Developer Blog

Your Friend JIRA - A Quick Guide To Bug Squashing With Boxee

Like most developers, my day begins and ends with opening my bug tracking software. It is the secretary for the coding set; the clutch organizational tool all hackers use to stay organized and keep on top of their apps.

Boxee joins many other open source projects by relying on JIRA as our bug tracking software of choice. A best-of-breed dbase for keeping track of your app’s issues and features, our JIRA implementation is available to you the Boxee developer free of charge as you release your apps on the platform.

As you get started using your JIRA account on Boxee, you may wonder how the developer community defines many of the fields in your bugs. What does “resolved” really mean? How is that different from “Closed?”

Well worry no longer with this helpful guide to using our JIRA dbase to make your app better.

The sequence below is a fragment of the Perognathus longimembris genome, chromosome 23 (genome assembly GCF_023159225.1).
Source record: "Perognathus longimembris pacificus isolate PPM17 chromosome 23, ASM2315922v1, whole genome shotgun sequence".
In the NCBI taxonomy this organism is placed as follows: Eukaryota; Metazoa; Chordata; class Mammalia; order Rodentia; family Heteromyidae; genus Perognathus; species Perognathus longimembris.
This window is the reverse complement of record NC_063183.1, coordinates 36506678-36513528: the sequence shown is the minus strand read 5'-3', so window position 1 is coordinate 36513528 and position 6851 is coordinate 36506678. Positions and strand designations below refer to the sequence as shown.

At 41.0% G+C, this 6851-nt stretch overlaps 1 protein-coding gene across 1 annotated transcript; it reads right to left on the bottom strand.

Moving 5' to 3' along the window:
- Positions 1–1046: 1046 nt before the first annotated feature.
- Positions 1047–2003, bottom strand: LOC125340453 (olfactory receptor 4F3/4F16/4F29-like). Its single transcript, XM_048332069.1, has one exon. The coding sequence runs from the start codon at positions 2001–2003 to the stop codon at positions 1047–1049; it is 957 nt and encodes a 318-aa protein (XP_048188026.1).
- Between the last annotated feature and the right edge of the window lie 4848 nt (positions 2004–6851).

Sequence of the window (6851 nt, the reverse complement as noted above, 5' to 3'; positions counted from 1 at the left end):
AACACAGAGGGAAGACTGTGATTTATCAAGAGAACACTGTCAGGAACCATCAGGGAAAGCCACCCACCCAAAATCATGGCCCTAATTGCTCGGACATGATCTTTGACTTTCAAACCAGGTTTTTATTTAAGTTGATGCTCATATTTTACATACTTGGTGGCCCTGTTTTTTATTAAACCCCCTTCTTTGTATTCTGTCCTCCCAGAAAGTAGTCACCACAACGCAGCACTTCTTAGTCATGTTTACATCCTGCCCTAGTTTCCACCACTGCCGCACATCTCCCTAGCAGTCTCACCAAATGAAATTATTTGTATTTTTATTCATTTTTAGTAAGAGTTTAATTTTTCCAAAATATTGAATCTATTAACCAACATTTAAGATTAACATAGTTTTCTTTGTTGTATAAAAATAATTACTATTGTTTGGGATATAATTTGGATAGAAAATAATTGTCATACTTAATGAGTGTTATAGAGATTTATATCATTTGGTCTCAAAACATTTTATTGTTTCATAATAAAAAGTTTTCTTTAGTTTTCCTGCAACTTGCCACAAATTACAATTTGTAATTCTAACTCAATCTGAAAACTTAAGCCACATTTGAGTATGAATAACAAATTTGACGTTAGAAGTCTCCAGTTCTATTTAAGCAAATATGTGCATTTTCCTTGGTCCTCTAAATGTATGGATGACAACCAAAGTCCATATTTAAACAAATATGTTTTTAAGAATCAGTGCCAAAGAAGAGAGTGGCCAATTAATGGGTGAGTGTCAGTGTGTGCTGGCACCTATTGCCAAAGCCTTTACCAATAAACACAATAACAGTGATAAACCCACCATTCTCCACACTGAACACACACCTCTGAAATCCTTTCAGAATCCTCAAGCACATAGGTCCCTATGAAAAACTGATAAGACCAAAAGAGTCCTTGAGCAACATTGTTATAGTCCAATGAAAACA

Status

  • Open: The issue is open and ready for the assignee to start work on it.
    When an issue is opened in Application project. it is automatically assigned to the Component owner.
  • In Progress: This issue is being actively worked on at the moment by the assignee.
  • Reopened: This issue was once resolved, but the resolution was deemed incorrect. From here issues are either marked assigned or resolved.
  • Resolved: A resolution has been taken, and it is awaiting verification by reporter. From here issues are either reopened, or closed.
  • Closed: The issue is considered finished, the resolution is correct. Issues which are closed can be reopened.

Resolution

  • Fixed (Default): A fix for this issue is checked into the source control and tested.
  • Won’t Fix: The problem described is an issue which will never be fixed. Or This behavior is by design.
  • Duplicate: The problem is a duplicate of an existing issue.
  • Incomplete: The problem is not completely described.
  • Cannot Reproduce: All attempts at reproducing this issue failed, or not enough information was available to reproduce the issue. Reading the code produces no clues as to why this behavior would occur. If more information appears later, please reopen the issue.
May 13, 2010 at 8:05 pm